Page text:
My question involves the popular but unwise practice of closing the foundation vents around a home. Many homeowners and maintenance people do this in the belief that they are conserving heat during winter. Instead, they are causing serious building damage and heath problems. As a heating contractor, I often find blocked vents, and too many hardware stores sell products specifically made for closing the vents. You’ve addressed this subject in the past, but the practice remains widespread. Could you please advise your readers to let the subfloor areas beneath their homes breathe? – Chad
Closure of subarea vents is definitely a widespread problem. As a means of winterizing a home, it misses the entire purpose and intent of ventilating the crawlspace. Winter is when ground moisture most commonly occurs under a building. It is the time of year when vents are most needed to prevent dampness, condensation, and resultant moisture damage. Closing the vents wrongly assumes that there is a need to retain heat in the subarea. Instead, heat should be retained within the dwelling by installing insulation in the floor framing. The subarea needs to be dry, not warm.
The key points in a nutshell are these:
1. The building code requires cross ventilation of a subfloor space beneath a building, with openings equaling at least one square foot per 150 square feet of floor area. Exceptions are allowed when a vapor barrier is installed on the ground surface or when mechanical ventilation is provided. These requirements are found in section 1202.3 of the International Building Code, section R409 of the International Residential Code, and section 2306.7 of the Uniform Building Code.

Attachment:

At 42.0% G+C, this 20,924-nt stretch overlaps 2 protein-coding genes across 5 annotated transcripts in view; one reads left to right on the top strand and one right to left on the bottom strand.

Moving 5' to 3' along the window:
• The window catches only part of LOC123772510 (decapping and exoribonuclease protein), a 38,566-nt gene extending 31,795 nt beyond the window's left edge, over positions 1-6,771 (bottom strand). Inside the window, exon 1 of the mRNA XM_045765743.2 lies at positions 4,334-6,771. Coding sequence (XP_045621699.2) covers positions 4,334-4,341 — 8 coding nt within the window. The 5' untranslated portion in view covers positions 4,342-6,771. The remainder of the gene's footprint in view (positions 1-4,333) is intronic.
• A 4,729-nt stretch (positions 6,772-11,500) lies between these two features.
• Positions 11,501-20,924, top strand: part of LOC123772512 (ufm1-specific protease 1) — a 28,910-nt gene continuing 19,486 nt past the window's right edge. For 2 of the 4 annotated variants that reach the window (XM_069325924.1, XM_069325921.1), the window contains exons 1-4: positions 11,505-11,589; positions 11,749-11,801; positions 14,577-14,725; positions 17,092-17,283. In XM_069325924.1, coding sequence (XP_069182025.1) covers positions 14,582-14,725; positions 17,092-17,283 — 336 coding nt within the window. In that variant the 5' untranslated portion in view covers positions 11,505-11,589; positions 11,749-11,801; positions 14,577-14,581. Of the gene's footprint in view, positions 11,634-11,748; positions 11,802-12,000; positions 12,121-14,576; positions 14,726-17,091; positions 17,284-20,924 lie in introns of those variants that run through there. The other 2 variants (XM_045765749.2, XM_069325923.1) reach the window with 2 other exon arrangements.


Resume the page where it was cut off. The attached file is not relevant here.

2. Insufficient ventilation can cause moisture condensation, resulting in fungus infection, dryrot damage, rusted hardware and mold infestation. With mold as a consideration, we are therefore concerned with health safety as well as structural damage.
3. Insufficient ventilation can also violate combustion air requirements for fuel burning equipment, such as furnaces.
Surprisingly, some builders entirely overlook this common requirement, and municipal building inspectors occasionally fail to notice the omission. But most homes are properly vented, and owners are strongly advised to keep these vents open at all times.
My gray shingle roof is about 10 years old and is gradually turning green, kind of like there’s a fungus on it. What can I do to clean it and prevent worse damage? – Judy
Roof surfaces that receive little or no sun exposure are prone to grow a thin layer of algae. This commonly occurs on northern exposures or where roofs are shaded by tall trees. Typically, algae does not adversely affect the condition of the shingles, therefore, removing it is not essential to maintaining the integrity of the roof. However, if restoring the original color of the shingles is desired for cosmetic reasons, you can try washing the roof with a watered down solution of algaecide, such as would be used for swimming pools. But no guaranty of satisfactory results can be made without first inspecting the roof.
For questions please visit Barry at www.housedetective.com.
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